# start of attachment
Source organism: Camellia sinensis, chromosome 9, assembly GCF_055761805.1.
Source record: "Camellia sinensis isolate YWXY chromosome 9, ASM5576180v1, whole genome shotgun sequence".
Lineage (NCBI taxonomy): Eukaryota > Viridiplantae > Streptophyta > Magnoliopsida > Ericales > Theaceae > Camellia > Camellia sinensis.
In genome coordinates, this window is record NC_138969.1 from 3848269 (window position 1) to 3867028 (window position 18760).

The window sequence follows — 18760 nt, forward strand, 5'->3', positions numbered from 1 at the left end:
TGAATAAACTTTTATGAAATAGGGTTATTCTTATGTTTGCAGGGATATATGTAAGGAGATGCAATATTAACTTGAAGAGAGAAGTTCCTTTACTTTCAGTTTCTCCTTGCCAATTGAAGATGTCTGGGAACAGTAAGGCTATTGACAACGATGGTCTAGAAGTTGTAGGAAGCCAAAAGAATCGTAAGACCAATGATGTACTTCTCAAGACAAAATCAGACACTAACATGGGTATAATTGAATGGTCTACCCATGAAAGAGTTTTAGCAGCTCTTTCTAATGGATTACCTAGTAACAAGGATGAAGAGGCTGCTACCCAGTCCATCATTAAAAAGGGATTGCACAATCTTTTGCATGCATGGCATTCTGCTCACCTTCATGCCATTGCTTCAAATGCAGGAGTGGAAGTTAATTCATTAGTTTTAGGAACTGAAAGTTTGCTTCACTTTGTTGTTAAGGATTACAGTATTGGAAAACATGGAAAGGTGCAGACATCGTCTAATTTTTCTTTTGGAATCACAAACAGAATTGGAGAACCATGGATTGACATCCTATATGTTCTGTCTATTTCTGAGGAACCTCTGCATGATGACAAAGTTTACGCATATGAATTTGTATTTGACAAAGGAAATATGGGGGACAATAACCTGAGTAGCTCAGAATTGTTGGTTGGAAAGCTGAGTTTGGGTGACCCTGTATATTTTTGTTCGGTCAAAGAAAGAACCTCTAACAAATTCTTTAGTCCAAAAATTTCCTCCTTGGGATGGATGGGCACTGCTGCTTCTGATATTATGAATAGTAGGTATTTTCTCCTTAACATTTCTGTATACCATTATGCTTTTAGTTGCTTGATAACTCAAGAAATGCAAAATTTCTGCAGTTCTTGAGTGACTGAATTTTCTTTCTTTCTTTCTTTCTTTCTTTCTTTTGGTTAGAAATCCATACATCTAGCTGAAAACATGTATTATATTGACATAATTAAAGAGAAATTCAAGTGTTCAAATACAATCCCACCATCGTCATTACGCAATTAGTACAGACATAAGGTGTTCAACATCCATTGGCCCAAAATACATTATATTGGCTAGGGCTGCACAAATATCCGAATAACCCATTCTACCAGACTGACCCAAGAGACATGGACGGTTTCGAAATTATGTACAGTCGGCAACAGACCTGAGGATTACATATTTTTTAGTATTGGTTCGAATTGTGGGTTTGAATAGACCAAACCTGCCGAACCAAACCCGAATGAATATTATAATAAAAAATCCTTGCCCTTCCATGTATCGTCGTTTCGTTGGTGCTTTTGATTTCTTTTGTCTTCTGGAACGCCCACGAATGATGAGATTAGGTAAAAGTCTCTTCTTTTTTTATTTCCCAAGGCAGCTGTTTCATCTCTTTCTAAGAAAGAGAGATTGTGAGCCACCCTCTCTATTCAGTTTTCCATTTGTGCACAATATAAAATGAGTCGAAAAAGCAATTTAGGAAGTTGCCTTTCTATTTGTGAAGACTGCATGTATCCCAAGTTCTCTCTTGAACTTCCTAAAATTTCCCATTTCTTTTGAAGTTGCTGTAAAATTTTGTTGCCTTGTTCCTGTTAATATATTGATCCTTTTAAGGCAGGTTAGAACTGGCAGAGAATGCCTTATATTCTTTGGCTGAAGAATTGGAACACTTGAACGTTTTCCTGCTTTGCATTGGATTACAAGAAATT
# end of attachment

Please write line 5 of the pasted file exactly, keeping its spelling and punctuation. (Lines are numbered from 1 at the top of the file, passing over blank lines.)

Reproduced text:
The window sequence follows — 18760 nt, forward strand, 5'->3', positions numbered from 1 at the left end: